GNSS Shadow Matching based on Intelligent LOS/NLOS Classifier

Haosheng Xu, Guohao Zhang, Bing Xu, Li-Ta Hsu

Research output: Chapter in book / Conference proceedingConference article published in proceeding or bookAcademic researchpeer-review


It's well known that Global Navigation Satellite System (GNSS) is inaccurate in urban areas, because of many building blocked and/or reflected satellite signals. GNSS shadow matching is a promising positioning technique to improve the GNSS positioning accuracy in urbanized cities. Shadow matching algorithm is initialized by the positioning solution of conventional weighted least square estimation. Then, a grid map is defined. Shadow matching algorithm generates a building boundaries with the help of 3D city model to predict the satellite visibility (whether the direct signal transmission is visible or blocked) of the hypothesis locations in the grid map. By comparing the predicted with observed satellite visibilities at each gird point, a score for each grid point in the search area would be computed. The final positioning solution is calculated based the weighted average of the hypothesis locations, where the weighting is set based by the match score. However, it remains great challenges to identify whether the received GNSS measurements are through line-of-sight (LOS) or none-line-of-sight (NLOS) transmission in urban canyons because the NLOS signals could be received by reflection from buildings. LOS/NLOS classifier trained by machine learning algorithms would give higher recognition rate than the classifier solely based on received signal strength. This paper demonstrates the integration of GNSS shadow matching with the proposed intelligent LOS/NLOS classifier. The LOS/NLOS classifier based on signal to noise ratio (SNR), number of received satellites (NRS), elevation angle (EA), pseudorange residual (PR), pseudorange residual percentage (PRP) and normalized pseudorange residual (NRP). Different machine learning algorithms including k-nearest neighbors (KNN), neural network (NN), support vector machine (SVM), decision tree (TREE) and simple SNR classifier (SSC) algorithms will be implemented and compared. Different scenarios are also considered and used as training data, including mild or middle and deep urban areas with various building distributions. The classification accuracy of SSC considering C/N0 larger than 35 dB-Hz as LOS and smaller than 35 dB-Hz as NLOS, is 69.50% at deep urban areas, and 86.47% at middle or mild urban areas. Using data collected by a u-blox GNSS receiver in dense building areas of Hong Kong, the integrated shadow matching position solutions with the machine learning classifier are more accurate than weighted least squares (WLS)approach. The mean position error using intelligent LOS/NLOS classifier is reduced to 60% of that obtained using WLS.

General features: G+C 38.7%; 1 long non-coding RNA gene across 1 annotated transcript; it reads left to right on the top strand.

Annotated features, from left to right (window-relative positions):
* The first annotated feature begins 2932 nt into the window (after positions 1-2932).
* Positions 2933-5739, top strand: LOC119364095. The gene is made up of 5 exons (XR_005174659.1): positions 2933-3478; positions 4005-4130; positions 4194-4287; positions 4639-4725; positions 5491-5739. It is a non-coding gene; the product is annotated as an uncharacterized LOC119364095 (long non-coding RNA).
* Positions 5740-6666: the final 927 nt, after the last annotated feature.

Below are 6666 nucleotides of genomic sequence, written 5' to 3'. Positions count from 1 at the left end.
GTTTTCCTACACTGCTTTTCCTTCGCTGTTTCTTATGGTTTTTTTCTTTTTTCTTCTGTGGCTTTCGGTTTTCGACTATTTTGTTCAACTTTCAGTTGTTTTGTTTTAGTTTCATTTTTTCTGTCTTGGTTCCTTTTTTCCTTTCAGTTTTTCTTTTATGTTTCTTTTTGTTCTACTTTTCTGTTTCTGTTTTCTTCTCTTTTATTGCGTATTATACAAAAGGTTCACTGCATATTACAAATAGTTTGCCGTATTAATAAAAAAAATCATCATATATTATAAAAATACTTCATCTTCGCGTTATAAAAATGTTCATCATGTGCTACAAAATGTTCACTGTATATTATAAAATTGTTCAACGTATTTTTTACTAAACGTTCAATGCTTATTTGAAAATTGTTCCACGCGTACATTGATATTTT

Original languageEnglish
Title of host publicationIAIN 2018, Chiba, Japan
Publication statusPublished - 28 Dec 2018


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